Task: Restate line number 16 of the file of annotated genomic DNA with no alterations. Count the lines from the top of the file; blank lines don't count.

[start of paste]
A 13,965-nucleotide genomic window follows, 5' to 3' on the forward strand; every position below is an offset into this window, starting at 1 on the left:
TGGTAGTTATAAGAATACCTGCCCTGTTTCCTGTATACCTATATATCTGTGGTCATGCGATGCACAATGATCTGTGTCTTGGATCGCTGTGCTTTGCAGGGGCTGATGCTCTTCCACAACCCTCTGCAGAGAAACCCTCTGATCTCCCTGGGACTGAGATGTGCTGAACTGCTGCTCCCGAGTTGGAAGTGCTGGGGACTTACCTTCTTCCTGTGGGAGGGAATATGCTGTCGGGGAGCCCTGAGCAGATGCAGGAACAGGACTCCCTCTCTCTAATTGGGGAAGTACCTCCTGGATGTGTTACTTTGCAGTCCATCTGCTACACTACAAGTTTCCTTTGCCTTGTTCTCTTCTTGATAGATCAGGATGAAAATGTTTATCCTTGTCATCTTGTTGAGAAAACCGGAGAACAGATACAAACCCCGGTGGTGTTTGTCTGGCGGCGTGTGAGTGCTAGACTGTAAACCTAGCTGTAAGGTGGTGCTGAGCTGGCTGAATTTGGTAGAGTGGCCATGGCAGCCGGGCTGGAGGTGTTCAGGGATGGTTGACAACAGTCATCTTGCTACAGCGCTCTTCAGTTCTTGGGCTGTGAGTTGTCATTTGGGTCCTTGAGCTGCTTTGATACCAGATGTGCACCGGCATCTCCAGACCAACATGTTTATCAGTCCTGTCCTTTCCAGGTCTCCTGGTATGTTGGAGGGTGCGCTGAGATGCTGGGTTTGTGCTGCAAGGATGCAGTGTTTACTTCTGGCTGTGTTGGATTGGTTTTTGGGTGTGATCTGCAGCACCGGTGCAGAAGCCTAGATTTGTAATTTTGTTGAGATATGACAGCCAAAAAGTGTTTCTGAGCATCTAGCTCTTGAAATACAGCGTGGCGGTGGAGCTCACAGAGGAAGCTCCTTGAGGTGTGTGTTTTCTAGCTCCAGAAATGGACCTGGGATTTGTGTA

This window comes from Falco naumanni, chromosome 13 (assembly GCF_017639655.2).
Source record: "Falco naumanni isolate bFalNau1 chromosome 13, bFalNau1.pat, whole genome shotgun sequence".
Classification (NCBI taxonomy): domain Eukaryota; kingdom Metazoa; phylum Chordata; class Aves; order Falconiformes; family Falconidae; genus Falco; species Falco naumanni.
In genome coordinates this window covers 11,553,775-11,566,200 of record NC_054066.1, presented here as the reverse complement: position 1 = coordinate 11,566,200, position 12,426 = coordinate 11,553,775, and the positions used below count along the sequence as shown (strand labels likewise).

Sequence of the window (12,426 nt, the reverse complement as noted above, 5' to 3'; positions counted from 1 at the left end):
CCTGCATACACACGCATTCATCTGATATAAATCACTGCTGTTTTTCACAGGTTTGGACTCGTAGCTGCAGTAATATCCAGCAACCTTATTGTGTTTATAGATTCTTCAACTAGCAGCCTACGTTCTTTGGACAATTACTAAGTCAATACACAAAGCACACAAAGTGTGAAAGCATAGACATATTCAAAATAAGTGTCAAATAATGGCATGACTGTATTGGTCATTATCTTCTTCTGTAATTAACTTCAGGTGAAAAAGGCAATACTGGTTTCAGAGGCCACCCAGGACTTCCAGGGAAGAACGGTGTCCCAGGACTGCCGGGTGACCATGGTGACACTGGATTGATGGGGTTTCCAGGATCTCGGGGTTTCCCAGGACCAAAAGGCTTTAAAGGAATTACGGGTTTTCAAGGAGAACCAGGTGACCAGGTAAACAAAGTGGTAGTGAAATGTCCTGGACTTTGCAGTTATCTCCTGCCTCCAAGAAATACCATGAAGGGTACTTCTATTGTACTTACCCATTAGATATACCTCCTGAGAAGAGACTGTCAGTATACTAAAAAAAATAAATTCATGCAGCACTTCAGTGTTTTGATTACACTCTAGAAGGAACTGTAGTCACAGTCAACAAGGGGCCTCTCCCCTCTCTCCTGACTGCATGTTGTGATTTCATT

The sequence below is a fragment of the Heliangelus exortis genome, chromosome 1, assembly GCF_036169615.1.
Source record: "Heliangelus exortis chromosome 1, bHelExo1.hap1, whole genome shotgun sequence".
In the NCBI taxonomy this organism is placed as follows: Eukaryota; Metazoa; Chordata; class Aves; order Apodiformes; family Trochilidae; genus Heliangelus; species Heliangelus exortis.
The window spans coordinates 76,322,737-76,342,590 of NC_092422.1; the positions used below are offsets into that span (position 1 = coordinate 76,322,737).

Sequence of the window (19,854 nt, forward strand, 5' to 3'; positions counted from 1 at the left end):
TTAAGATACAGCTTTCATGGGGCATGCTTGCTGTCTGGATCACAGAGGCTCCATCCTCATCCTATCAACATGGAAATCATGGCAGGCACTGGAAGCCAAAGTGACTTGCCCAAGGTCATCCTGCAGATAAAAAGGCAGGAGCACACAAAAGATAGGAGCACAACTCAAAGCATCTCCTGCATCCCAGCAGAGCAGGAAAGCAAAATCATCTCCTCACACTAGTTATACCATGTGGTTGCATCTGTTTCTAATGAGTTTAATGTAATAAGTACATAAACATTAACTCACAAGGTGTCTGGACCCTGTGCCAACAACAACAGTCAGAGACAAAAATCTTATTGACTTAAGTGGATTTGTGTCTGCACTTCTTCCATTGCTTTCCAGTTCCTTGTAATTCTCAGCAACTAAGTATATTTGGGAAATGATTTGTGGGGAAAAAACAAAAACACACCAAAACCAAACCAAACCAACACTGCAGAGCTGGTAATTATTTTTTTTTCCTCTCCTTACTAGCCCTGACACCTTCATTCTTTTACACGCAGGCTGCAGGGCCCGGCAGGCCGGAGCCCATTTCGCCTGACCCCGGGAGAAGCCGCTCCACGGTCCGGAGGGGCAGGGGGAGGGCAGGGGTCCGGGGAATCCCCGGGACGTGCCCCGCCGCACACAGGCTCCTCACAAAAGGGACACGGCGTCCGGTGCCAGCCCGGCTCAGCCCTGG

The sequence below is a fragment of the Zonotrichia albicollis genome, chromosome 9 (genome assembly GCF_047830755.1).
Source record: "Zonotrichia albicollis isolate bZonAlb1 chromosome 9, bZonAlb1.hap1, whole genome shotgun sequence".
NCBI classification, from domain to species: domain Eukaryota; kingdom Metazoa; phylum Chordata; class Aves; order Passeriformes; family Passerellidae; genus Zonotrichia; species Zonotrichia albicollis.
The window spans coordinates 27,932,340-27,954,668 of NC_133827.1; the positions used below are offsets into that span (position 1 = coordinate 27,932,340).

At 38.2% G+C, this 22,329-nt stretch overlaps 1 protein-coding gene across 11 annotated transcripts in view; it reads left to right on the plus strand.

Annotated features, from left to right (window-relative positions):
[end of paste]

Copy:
Source record: "Zonotrichia albicollis isolate bZonAlb1 chromosome 9, bZonAlb1.hap1, whole genome shotgun sequence".